Wednesday, June 29, 2016

Sorcery: Refrigeration

So, this is an easy ability, but a player asked for it, so why not? I also don't have a lot of time to write, so why not? Refrigeration, keeping things cold so they don't go bad, let's do this.

Assuming a nominal maxima Earth Temperature in the hottest places (I live in Phoenix,) we probably want to be able to lower temperatures to 30 degrees at maximum, and that is Temperature Control, which makes this 5 levels worth. that can only cool things, The radius is fine, the range... is probably fine. I think we need Independent because thinking about a refrigerator is boring, and probably a greatly extended duration, adding the costs fatigue modifier gives a default duration of 1 minute, so let's say at least a day. But, meh, extending the duration 1,440x means we might as well go for pseudo-permanent. Altogether, our Sorcery ability looks like:


Keywords: Area (Fixed), Obvious
Full Cost: 57 points.
Casting Roll: None.
Range: 2 Yards.
Duration: Until someone specifically says, "burr, isn't it a little chilly in here?"
Cools a 2 yard radius, 4 yard tall cylinder. It can reduce temperature 2 degrees (plus Sorcery talent) a second for up to 50 seconds, at which point the temperature remains until someone is annoyed by how cold it is.
Statistics: Temperature Control 5 (Sorcery -15%; Cold, -50%; Independent 1, +40%; Extended Duration, Permanent, +150%) [57]

Other Thoughts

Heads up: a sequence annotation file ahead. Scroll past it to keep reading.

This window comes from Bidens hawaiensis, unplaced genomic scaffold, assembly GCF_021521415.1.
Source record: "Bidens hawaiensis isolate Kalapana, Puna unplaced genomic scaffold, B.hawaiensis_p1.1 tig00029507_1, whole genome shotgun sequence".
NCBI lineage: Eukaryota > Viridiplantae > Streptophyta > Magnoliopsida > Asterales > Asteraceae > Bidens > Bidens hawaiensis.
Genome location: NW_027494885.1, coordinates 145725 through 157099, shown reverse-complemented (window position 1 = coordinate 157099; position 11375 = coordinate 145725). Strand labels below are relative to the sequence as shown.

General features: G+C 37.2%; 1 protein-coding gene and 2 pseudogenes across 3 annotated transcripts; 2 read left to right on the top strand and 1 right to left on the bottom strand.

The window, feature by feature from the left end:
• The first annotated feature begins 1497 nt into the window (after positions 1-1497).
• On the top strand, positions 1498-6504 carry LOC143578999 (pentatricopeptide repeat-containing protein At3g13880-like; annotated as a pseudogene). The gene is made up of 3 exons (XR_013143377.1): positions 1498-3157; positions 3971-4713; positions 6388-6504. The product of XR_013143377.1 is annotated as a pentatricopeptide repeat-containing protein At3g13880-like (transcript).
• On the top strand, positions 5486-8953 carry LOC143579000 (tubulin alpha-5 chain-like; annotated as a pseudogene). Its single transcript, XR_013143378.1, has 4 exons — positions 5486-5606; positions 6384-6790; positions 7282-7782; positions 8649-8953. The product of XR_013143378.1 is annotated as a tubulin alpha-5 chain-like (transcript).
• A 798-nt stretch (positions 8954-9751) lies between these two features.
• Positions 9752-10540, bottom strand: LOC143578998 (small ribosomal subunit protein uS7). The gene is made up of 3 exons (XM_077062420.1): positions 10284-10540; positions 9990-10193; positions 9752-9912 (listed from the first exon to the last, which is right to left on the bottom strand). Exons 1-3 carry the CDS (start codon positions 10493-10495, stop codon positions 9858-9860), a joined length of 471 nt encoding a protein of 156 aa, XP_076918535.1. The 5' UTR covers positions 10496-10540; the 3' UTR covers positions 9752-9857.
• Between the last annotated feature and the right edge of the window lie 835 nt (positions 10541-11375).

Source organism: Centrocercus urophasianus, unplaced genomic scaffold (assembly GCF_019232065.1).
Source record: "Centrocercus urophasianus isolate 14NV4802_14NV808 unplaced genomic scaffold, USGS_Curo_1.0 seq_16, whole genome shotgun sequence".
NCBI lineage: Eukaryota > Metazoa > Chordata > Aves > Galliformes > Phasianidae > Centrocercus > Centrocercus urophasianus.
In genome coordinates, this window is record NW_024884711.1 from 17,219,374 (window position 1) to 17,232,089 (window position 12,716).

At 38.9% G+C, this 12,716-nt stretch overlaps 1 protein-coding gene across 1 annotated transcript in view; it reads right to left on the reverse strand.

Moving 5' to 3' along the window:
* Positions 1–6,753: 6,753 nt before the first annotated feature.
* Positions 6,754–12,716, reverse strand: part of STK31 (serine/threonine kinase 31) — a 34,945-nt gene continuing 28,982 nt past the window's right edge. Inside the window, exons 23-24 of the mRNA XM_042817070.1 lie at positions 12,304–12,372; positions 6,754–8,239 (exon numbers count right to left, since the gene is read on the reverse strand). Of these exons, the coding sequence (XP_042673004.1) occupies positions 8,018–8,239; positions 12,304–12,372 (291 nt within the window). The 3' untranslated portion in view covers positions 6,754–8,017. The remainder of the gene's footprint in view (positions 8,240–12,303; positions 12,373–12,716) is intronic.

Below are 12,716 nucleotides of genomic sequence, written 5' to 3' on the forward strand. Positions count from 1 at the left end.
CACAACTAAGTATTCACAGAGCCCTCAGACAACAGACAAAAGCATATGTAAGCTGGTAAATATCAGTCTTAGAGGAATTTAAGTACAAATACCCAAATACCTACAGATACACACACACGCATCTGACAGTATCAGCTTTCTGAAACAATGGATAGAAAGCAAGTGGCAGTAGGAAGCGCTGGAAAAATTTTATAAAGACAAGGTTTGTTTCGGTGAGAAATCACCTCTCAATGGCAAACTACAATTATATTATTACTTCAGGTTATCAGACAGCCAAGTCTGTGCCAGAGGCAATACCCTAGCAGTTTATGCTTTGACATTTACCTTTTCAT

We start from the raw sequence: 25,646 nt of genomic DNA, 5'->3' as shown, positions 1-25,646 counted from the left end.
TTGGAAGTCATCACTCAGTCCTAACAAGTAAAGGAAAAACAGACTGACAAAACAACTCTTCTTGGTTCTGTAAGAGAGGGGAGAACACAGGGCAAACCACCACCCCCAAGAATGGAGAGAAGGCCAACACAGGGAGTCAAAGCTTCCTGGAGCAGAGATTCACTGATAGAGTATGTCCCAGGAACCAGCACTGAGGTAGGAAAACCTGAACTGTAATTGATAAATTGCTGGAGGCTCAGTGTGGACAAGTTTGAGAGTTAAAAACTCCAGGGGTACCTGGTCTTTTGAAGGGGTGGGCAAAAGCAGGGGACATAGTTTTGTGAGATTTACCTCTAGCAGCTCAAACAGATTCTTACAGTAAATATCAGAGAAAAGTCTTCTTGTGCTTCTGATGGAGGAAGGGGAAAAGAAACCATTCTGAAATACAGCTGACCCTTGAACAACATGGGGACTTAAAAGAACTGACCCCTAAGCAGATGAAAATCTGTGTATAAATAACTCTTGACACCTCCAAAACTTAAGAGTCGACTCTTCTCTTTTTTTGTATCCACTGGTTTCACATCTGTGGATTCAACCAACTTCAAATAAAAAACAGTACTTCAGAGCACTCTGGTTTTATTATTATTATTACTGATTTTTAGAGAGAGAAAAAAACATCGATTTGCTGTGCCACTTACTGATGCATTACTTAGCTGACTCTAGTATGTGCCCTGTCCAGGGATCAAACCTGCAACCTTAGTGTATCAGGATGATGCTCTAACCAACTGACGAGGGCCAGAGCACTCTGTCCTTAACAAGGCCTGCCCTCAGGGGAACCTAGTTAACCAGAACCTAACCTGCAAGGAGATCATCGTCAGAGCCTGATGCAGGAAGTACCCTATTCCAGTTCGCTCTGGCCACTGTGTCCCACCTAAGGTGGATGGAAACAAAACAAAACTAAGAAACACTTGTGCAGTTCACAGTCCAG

This is a somewhat expensive ability, so you could potentially make it a bit cheaper in a cooler climate, or if you don't care about how long it lasts. You could subtract 8 points from the cost as well if you would put reduced range on it to make it require touching to work. If you take off independent, the cool area would start to slowly warm up to match the ambient temperature again, but you could save 10 points that way as well.


  1. Stuff like that is -exactly- why I employ my court Wizard. I mean, can you imagine serving ice cold puddings at the height of summer? I'd be the talk of court.

    1. I love thinking about the weird implications of powerful utilitarian magic! I mean, I don't feel like I have anything useful to say about the topic, but one of the first games I campaigned with Ritual Path Magic, my brain almost froze wondering what a TL4 (I just like that time period) world would be like if people could enchant ships to go super fast or refrigerate supplies to and from the new world. Or if we had efficient artificial lighting then... or if muskets could be converted into magic grenade launchers, or if musketeers would be completely deprecated by nerdy smart guys using charms.

    2. That last bit is more or less how the main characters of The Phoenix Guard do it. Some kind of stone to my recollection - one shot fireball. Or something to that effect.

      But yeah, the impact of magic is the harder bit to think of. If magic's common, society isn't going to be like we're told, I'd think. That's why I stick to wizards being hermits and cloistered away, where the idea of using such power for mundanity is Apostasy, and to actually DO it? That is death.


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